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  • Savvy Coder

    OIG: “Medicare Paid $22 Million in 2012 for Potentially Inappropriate Ophthalmology Claims”

    By Sue Vicchrilli, COT, OCS, Academy Director of Coding and Reimbursement

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    Late last year, the Office of Inspector General (OIG) published a study on ophthalmology billing. Based on 2012 claims data, the report focused on three conditions—wet age-related macular degeneration (AMD; $2.2 billion in 2012), cataract ($3.5 billion), and glaucoma ($1.3 billion).

    Some context. The report found payments totaling $22 million that perhaps shouldn’t have been paid. (That amount is much less than 1 percent of the total amount that Medicare paid for the three conditions in the study.) And when those potentially improper payments are broken down by provider, the study found that 74 percent of providers received no such payments and 16 percent received less than $1,000.

    Why were claims deemed potentially inappropriate? In some cases, national requirements dictate when a service is covered; in others, the bodies that administer Medicare regionally—the Medicare Administrative Contractors (MACs)—can each establish their own local requirements. In 2012, $14 million was paid for services that didn’t meet national requirements, and $8 million was paid for services that didn’t meet local coverage determinations (LCDs). But the study didn’t look at medical records to see if practices had documented any valid exceptions to those requirements.

    Wet AMD

    Payments for wet AMD–related services were classed as potentially inappropriate when claims for the following codes didn’t meet LCD requirements.

    • CPT code 92235 Fluorescein angiography—some LCDs set an annual limit for this service.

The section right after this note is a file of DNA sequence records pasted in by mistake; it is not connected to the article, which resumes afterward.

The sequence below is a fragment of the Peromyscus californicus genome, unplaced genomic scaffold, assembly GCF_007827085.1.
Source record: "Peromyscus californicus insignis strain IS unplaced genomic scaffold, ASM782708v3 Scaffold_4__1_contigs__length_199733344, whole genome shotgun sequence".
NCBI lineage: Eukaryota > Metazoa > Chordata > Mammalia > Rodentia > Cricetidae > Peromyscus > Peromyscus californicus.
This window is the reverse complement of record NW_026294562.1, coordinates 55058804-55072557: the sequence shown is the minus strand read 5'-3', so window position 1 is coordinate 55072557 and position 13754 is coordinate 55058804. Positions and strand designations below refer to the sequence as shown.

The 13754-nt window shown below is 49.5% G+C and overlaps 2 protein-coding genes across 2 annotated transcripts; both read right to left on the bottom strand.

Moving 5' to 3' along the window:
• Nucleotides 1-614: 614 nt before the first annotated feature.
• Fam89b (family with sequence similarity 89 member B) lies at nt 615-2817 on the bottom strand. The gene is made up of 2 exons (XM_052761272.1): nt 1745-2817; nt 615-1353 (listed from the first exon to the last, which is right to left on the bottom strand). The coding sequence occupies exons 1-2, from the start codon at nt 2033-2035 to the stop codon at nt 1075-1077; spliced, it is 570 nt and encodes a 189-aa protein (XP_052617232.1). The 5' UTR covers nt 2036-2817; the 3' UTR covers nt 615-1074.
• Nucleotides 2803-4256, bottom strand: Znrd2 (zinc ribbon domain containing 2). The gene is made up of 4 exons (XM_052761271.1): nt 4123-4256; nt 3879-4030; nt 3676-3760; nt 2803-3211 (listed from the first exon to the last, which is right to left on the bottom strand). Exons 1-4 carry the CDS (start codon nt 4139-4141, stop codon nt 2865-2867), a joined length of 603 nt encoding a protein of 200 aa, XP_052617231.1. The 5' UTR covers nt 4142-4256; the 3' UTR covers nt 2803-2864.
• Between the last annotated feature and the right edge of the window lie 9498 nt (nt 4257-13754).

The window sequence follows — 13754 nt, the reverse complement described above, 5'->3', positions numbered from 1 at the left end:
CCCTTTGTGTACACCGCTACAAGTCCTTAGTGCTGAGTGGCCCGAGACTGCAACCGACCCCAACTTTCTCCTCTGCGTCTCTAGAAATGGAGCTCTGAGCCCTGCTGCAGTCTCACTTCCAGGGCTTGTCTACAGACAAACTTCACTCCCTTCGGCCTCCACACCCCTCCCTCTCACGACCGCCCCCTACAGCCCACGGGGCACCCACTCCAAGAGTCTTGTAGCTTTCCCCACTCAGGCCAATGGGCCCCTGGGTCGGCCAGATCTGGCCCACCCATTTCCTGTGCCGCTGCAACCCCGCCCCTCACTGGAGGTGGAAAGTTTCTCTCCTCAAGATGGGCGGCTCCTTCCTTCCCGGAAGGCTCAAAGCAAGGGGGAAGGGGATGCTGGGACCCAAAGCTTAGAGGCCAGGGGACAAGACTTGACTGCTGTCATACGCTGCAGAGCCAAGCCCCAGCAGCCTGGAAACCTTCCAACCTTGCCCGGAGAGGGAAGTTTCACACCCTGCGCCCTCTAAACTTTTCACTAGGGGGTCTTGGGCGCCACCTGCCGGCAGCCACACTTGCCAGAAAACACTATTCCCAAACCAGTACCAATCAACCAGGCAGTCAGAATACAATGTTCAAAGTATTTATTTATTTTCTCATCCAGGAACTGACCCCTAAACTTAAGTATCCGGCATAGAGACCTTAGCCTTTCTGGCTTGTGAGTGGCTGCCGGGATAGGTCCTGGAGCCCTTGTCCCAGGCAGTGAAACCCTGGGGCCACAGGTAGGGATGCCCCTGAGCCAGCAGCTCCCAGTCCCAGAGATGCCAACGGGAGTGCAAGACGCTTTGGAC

• CPT code 92250 Fundus photography—under some MAC LCDs, this is not allowed more than two times per eye per year.
    • CPT codes 92235 Fluorescein angiography and 92240 Indocyanine-green angiography—some LCDs state that these are not allowed within 30 days of one another on the same eye, unless performed on the same day or unless the patient has a second diagnosis in addition to wet AMD. Furthermore, the second diagnosis cannot be diabetic retinopathy. Combined frequency edits are not to exceed nine times per eye per year.
    • CPT codes 92133 Posterior segment imaging (glaucoma) and 92134 Posterior segment imaging (retina)—not allowed on the same day for the same eye by any payer.
    • CPT code 92134 Posterior segment imaging (retina)—not allowed more than once a month.
    • CPT codes 92225 Extended ophthalmoscopy and 92226 Subsequent ophthalmoscopy—under some LCDs, the combined frequency edits for these two codes are 12 times per eye per year.
    • HCPCS code J2778 Lucentis is not allowed more often than every 28 days, per the label instructions.


    Two national coverage requirements for cataract weren’t always met.

    • Medicare will not routinely cover more than one comprehensive eye examination and scan for patients whose only diagnosis is cataract. However, in 2012, such claims were paid more than 52,000 times.
    • Medicare will not cover cataract surgery for an eye that has already undergone that procedure. In 2012, such claims were paid 10,560 times.


    A national requirement states that Medicare covers glaucoma screenings once every 12 months for patients at high risk for glaucoma. But the report noted that 5,055 payments were made for screening tests performed less than 12 months after the previous one.

    What Next?

    CMS may instruct MACs to take further action to recoup any inappropriate payments from practices.

    For links to MAC websites and their LCDs, go to

    Read the complete OIG report at